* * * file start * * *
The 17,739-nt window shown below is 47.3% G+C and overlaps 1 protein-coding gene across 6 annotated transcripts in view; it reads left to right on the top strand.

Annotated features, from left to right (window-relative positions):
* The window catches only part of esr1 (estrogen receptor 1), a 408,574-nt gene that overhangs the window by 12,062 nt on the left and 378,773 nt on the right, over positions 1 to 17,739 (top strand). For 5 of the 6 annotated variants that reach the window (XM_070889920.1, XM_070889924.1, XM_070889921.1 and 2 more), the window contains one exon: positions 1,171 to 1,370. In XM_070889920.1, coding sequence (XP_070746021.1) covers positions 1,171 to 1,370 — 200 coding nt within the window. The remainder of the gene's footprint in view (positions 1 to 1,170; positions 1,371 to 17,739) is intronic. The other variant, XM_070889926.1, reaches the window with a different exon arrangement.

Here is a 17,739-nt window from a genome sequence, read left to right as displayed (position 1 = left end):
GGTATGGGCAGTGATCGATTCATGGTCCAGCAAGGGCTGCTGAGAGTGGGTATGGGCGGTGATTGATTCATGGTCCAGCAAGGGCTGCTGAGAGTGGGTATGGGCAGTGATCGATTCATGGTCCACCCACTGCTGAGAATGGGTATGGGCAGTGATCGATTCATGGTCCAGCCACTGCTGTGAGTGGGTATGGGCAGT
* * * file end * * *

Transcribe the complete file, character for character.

The 17,739-nt window shown below is 47.3% G+C and overlaps 1 protein-coding gene across 6 annotated transcripts in view; it reads left to right on the top strand.

Annotated features, from left to right (window-relative positions):
* The window catches only part of esr1 (estrogen receptor 1), a 408,574-nt gene that overhangs the window by 12,062 nt on the left and 378,773 nt on the right, over positions 1 to 17,739 (top strand). For 5 of the 6 annotated variants that reach the window (XM_070889920.1, XM_070889924.1, XM_070889921.1 and 2 more), the window contains one exon: positions 1,171 to 1,370. In XM_070889920.1, coding sequence (XP_070746021.1) covers positions 1,171 to 1,370 — 200 coding nt within the window. The remainder of the gene's footprint in view (positions 1 to 1,170; positions 1,371 to 17,739) is intronic. The other variant, XM_070889926.1, reaches the window with a different exon arrangement.

Here is a 17,739-nt window from a genome sequence, read left to right as displayed (position 1 = left end):
GGTATGGGCAGTGATCGATTCATGGTCCAGCAAGGGCTGCTGAGAGTGGGTATGGGCGGTGATTGATTCATGGTCCAGCAAGGGCTGCTGAGAGTGGGTATGGGCAGTGATCGATTCATGGTCCACCCACTGCTGAGAATGGGTATGGGCAGTGATCGATTCATGGTCCAGCCACTGCTGTGAGTGGGTATGGGCAGT